Two transformants were selected from each of the four PLB1 recombinants, and PLB1 expression was induced by growth in URAgal medium. Cell lysates were prepared in the presence of 0.1% Triton X-100 and analysed by SDS/PAGE and Western blotting with the anti-Express antibody (Figure 2). For all constructs, the anti-Express antibody and an anti-PLB1 peptide antibody (results not shown) recognized a band with a molecular mass of approx. 75 kDa, consistent with the molecular mass predicted from the PLB1 cDNA sequence, when galactose (but not glucose) was used as the sole carbon source. No bands were detected in the lysates from cells transfected with empty vector. Quantification of the 75 kDa PLB1 bands by densitometry revealed a 4-fold increase in the amount of LP−PLB1 (PLB1 expressed without the LP consensus motif) and LP−PLB1GPI− (PLB1 expressed without the LP and GPI consensus motifs) compared with PLB1 and PLB1GPI− (PLB1 expressed without the GPI anchor attachment motif). A small amount of proteolytic breakdown was observed for all constructs and was most evident in the more highly expressed LP− constructs. This was despite the presence of a protease inhibitor cocktail covering an extensive range of protease inhibitor classes. A second, higher-molecular-mass band (∼125 kDa) was detected, especially in the LP−PLB1 construct. Although this band corresponded to the molecular mass of glycosylated, secreted PLB1, which was previously demonstrated to be 110–120 kDa [23], it quite probably represents an SDS-resistant, PLB1-containing aggregate.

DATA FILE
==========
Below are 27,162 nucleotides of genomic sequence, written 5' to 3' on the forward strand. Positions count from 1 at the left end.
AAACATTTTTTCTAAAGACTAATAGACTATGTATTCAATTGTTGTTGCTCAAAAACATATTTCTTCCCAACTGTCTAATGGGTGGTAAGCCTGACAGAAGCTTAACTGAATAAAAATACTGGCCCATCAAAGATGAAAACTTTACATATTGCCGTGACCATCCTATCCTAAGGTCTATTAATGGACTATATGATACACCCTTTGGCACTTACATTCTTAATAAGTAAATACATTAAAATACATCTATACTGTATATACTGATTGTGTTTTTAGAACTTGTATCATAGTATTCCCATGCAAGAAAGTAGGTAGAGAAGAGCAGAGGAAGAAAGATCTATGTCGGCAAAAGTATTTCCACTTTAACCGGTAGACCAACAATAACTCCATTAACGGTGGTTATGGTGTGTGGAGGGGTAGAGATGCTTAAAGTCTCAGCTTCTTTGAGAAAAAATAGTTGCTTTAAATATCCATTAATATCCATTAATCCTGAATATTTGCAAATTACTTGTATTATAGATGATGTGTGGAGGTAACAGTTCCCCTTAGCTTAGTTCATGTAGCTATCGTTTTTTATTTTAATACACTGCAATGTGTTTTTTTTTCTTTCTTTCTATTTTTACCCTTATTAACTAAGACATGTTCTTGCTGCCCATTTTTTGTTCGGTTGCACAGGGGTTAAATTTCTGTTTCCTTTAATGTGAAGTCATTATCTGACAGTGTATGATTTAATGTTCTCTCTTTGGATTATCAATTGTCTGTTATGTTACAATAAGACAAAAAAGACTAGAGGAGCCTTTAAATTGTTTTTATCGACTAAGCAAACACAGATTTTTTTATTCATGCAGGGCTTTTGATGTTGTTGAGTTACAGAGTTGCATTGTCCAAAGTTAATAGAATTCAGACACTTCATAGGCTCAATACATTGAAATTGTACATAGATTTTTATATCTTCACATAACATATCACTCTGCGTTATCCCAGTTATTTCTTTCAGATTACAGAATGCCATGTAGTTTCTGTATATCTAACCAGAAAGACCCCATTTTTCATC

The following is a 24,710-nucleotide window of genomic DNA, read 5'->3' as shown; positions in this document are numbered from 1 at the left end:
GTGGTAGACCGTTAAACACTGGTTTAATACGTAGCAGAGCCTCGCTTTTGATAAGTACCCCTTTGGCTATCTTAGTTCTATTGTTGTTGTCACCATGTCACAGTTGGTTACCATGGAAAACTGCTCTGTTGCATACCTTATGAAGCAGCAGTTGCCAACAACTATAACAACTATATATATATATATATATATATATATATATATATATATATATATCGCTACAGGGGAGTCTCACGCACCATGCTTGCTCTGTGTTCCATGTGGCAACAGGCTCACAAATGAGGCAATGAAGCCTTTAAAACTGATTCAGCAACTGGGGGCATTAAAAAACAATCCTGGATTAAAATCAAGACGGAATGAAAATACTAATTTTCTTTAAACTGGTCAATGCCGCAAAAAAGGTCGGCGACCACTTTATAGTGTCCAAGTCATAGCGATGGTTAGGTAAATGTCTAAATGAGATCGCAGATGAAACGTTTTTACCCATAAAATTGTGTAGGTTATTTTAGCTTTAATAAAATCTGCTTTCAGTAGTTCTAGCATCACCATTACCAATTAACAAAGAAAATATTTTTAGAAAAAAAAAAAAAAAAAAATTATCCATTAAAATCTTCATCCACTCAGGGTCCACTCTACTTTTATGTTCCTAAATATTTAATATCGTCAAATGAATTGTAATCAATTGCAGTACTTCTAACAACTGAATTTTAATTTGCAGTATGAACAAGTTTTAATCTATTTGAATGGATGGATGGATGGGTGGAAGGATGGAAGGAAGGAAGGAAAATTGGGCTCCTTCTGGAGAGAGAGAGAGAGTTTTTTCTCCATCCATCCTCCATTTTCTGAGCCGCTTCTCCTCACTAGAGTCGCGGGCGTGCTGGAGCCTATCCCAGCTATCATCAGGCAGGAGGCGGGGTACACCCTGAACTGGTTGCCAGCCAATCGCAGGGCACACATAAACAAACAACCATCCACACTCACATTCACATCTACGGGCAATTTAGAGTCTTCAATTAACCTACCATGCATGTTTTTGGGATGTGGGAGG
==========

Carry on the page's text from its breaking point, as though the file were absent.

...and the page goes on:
Detection of intracellular PLB1 expression by Western blotting

Figure 2
Detection of intracellular PLB1 expression by Western blotting

PLB1-expressing recombinants (and empty vector control) were cultured in URAgal (+) or URAglu (−) medium to induce and suppress PLB1 expression respectively. Except for the empty vector, two transformants of each recombinant were analysed. Cell lysates were prepared with 0.1% Triton X-100 as described in the Experimental section, and aliquots, containing 30 μg of protein, were subjected to SDS/PAGE and Western blotting. PLB1 constructs were detected with the anti-Express-tagged antibody as described in the Experimental section using ECL and exposure to an X-ray film. The molecular-mass standards (in kDa) are indicated, and the arrow indicates the position of the PLB1 constructs.